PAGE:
One of the many marvelous photography techniques provided by analog photography is the double (or multiple) exposure of film directly on camera. I’ve always been fascinated by the possibility of handling the negative from the moment of shooting, and this factor was the key one for me when it came the time to chose a camera.
I needed a fully mechanical camera that allows me to control shutter speed, aperture, and lock the film for double exposures.
Nowadays, it’s relatively easy to produce double exposure photos. Although I like digital photography, I’ve always preferred to create my double exposures with my trusty old camera — to get out in the streets and enjoy shooting while avoiding tedious hours of post-production in front of a computer screen and then often ending up with a result that is closer to graphic design than photography.
The magic of double exposure is limitless. I love how it’s possible to mix and mash spaces that are completely different from each other, to make them clash inside a new world that comes to life inside a negative.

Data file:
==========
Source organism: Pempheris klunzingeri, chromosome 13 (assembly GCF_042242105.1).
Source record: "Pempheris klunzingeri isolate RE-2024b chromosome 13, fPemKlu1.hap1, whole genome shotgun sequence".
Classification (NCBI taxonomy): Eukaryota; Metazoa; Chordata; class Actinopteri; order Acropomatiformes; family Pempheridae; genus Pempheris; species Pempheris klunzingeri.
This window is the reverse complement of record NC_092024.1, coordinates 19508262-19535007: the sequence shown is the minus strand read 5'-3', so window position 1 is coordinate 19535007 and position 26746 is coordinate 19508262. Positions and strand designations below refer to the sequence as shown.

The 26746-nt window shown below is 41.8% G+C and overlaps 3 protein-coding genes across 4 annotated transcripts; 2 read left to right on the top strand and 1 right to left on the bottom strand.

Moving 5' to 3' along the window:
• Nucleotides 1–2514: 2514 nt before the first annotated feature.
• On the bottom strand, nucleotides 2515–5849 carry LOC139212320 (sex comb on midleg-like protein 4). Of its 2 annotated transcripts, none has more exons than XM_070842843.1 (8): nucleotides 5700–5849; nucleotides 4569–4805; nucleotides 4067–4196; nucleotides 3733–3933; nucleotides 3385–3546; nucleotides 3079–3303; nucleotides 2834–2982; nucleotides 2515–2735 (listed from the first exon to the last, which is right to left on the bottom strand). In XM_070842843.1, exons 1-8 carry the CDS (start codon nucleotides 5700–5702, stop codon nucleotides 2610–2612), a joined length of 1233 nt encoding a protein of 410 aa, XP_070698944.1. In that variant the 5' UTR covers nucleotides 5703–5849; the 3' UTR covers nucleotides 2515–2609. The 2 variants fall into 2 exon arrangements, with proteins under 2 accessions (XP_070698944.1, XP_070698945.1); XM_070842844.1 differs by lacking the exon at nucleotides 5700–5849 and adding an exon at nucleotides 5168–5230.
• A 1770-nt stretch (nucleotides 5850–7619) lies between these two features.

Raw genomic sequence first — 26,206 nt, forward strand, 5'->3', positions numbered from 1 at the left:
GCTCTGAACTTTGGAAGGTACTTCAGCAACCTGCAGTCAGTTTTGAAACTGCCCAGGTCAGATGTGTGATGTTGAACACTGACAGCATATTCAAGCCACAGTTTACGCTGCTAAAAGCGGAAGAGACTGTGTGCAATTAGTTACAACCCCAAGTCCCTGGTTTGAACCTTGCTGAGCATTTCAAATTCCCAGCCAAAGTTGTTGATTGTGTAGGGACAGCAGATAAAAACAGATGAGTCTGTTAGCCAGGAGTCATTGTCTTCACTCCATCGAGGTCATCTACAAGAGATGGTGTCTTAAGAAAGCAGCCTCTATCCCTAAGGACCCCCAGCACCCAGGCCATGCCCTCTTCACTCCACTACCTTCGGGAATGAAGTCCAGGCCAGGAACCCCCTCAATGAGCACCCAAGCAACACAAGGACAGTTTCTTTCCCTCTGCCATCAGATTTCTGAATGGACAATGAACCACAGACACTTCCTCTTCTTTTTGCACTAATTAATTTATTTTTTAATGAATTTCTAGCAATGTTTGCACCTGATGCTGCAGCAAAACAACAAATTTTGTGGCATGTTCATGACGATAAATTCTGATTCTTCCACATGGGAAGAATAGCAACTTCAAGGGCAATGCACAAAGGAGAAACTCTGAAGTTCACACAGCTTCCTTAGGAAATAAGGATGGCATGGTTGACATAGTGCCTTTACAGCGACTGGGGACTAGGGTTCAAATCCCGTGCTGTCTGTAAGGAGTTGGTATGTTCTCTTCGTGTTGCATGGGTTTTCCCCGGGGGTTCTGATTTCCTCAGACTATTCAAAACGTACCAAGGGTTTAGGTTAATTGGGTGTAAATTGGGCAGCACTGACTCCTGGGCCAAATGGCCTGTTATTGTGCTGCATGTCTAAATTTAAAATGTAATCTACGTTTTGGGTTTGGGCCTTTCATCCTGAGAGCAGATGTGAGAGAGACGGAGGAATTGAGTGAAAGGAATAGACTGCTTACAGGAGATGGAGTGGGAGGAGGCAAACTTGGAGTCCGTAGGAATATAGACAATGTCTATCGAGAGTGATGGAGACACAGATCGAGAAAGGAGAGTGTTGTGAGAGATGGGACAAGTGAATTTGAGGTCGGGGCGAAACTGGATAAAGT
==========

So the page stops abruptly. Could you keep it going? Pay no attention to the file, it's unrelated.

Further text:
I call it pre-darkroom; a manipulation of reality that we cannot affect in any way. Only at the time of processing the film will we see how the planes stack with each other. Most times it is actually almost impossible to discern how the images complement each other; it might be simple luck, or it might very well be that these two worlds really take a life of their own on the silver of the film, and they become something else.
In the end, what we try to do is to clumsily control the light.
About the author: Sergi Escribano is a photographer based in Barcelona, Spain. The opinions expressed in this article are solely those of the author. Escribano studied at the Catalan Institute of Photographic Studies, and his work has been exhibited in the US, UK, and Spain. You can find more of Escribano’s work on his website, Twitter, and Instagram.